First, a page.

It took him nearly a decade but Shane Salerno finally scratched his itch to get to the heart of the most infamous literary recluse of them all, J.D. Salinger. Long before his documentary “Salinger,” had the backing of The Weinstein Company Salerno began his journey with an ambitious idea: make a biopic with Daniel Day-Lewis stepping into the famed author’s shoes.
Speaking with the Huffington Post, Salerno spoke about how he acquired the film rights to the Paul Alexander-written 1999 biography of the reclusive author (also called, simply, "Salinger") with the intention to pitch it as a narrative film. We’ll let Salerno take it from here: “I thought Daniel Day-Lewis not only perfectly encapsulated Salinger, but when Daniel Day-Lewis is made up for events he can look strikingly like Salinger at certain angles.” We can see it. (Keep in mind that Salerno, best known as an in-demand Hollywood screenwriter, was involved in initial drafts of what would eventually become David Fincher's exhaustive historical epic "Zodiac.")
But how did that version of “Salinger” morph into the ideration currently playing in limited release (with expansion each weekend)? Salerno explains because of nerves, he began “preparing the research in order to prepare for a meeting that I hoped would happen.” “Over the course of all this research I realized it’s a documentary,” Salerno told Metro.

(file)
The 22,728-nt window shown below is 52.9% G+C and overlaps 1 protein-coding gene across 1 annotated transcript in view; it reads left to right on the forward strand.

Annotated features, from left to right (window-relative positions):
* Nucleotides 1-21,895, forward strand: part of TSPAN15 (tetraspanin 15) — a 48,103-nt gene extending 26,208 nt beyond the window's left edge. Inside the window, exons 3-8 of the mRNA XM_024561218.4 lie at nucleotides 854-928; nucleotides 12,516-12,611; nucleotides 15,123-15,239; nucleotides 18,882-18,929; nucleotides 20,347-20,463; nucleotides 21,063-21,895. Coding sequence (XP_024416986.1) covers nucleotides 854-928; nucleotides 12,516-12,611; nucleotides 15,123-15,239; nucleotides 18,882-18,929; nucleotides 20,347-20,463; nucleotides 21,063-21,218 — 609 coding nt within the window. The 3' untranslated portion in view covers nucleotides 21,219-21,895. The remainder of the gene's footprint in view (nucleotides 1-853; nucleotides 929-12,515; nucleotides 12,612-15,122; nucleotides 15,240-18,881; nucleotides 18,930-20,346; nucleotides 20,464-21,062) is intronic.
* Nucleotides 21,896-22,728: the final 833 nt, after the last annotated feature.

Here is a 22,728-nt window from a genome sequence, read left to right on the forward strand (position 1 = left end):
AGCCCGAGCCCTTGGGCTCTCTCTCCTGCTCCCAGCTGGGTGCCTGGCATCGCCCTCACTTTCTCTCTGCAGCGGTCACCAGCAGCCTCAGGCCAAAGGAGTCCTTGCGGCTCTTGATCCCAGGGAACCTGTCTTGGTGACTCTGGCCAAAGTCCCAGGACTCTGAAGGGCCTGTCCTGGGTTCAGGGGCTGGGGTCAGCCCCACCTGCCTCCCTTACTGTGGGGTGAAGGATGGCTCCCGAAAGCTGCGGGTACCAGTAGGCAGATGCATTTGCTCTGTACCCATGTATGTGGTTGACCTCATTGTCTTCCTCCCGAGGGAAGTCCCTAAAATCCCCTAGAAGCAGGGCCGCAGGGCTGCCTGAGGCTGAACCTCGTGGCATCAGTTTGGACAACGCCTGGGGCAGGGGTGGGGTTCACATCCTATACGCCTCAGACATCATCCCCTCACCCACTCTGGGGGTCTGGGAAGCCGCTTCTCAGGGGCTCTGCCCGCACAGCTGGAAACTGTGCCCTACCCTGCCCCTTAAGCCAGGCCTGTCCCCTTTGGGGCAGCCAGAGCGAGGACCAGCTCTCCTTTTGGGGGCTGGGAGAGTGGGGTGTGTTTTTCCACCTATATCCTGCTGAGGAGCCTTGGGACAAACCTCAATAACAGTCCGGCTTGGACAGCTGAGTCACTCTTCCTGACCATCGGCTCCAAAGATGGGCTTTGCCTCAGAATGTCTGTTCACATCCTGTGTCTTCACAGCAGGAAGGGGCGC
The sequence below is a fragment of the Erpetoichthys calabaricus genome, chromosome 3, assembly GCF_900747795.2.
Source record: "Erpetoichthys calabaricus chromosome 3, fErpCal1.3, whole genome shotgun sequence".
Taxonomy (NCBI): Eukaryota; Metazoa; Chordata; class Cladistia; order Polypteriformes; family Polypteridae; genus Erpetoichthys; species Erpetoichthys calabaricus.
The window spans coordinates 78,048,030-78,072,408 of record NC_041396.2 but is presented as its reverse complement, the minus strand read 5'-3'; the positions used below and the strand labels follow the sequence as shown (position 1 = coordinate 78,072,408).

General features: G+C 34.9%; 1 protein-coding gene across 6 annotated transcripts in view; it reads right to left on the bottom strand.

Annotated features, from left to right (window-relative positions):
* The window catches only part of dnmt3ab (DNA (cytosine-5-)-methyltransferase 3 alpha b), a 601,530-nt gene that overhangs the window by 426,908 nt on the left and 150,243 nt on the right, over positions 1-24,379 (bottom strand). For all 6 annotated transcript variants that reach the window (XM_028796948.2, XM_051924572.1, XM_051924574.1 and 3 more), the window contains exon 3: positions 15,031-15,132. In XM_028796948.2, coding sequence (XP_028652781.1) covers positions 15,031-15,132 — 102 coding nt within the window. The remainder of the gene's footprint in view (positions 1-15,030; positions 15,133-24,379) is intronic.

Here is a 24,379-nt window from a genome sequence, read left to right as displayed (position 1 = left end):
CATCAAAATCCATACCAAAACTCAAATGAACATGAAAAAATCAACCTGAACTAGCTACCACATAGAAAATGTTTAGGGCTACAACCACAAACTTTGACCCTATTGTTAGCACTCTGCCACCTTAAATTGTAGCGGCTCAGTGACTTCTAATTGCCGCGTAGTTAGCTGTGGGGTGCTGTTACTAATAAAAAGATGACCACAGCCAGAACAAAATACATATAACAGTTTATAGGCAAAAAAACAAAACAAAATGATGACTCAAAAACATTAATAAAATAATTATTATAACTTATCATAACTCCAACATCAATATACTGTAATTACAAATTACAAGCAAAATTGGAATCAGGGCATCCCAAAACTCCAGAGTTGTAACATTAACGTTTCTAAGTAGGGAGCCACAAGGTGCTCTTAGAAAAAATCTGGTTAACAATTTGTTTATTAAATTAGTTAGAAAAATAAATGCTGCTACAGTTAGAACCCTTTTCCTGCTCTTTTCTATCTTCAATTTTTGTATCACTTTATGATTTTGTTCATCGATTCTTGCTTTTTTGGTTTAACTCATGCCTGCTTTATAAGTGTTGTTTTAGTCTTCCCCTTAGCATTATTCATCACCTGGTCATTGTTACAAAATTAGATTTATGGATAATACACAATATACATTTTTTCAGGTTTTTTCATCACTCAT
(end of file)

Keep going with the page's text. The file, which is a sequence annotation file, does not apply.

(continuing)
While this proposed version is an interesting glimpse into what might have been (in our wildest imagination, the meeting between Day-Lewis and Salerno would have ended with Day-Lewis professing his love for Salerno's "Alien vs. Predator: Requiem" script), we're pretty satisfied with the version that wound up coming to fruition (you can read our Telluride review here). “Salinger” is open in limited release right now and expanding every weekend for a little while, so you can see for yourself if Salerno made the right choice about switching to the documentary format.
On a related note, Daniel Day-Lewis was also in the running to play Hannibal Lecter in "Silence of the Lambs," at least according to a new book by Derek Jacobi. The English actor noted that he too was in the running to play the infamous cannibal, which won Sir Anthony Hopkins the Academy Award, saying that the producers were keen on hiring an English actor. We suspect that this was because they wanted to give the character an air of rarified grace, and being British certainly helps with that. Of course, it is fascinating to think about what Jacobi or Day-Lewis would have brought to the role, although it's hard to think of anyone capturing the character in that screenplay with quite as much relish.